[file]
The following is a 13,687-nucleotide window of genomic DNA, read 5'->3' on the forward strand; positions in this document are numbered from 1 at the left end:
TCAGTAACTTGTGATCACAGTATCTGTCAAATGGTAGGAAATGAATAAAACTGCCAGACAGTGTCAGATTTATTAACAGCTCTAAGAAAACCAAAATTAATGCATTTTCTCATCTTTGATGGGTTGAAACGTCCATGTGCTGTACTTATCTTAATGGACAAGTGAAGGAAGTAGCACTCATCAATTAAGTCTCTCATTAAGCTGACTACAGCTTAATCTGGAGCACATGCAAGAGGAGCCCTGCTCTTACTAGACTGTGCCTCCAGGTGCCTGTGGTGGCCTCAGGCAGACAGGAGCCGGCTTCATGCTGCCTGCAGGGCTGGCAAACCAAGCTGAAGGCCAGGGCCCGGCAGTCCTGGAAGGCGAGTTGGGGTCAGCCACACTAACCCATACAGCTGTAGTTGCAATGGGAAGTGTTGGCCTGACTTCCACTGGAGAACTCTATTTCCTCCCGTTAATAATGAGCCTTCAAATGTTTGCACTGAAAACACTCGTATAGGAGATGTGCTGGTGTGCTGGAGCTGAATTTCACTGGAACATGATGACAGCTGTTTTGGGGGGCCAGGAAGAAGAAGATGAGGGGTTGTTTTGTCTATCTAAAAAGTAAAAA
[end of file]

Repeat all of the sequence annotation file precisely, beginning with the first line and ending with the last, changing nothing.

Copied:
The following is a 13,687-nucleotide window of genomic DNA, read 5'->3' on the forward strand; positions in this document are numbered from 1 at the left end:
TCAGTAACTTGTGATCACAGTATCTGTCAAATGGTAGGAAATGAATAAAACTGCCAGACAGTGTCAGATTTATTAACAGCTCTAAGAAAACCAAAATTAATGCATTTTCTCATCTTTGATGGGTTGAAACGTCCATGTGCTGTACTTATCTTAATGGACAAGTGAAGGAAGTAGCACTCATCAATTAAGTCTCTCATTAAGCTGACTACAGCTTAATCTGGAGCACATGCAAGAGGAGCCCTGCTCTTACTAGACTGTGCCTCCAGGTGCCTGTGGTGGCCTCAGGCAGACAGGAGCCGGCTTCATGCTGCCTGCAGGGCTGGCAAACCAAGCTGAAGGCCAGGGCCCGGCAGTCCTGGAAGGCGAGTTGGGGTCAGCCACACTAACCCATACAGCTGTAGTTGCAATGGGAAGTGTTGGCCTGACTTCCACTGGAGAACTCTATTTCCTCCCGTTAATAATGAGCCTTCAAATGTTTGCACTGAAAACACTCGTATAGGAGATGTGCTGGTGTGCTGGAGCTGAATTTCACTGGAACATGATGACAGCTGTTTTGGGGGGCCAGGAAGAAGAAGATGAGGGGTTGTTTTGTCTATCTAAAAAGTAAAAA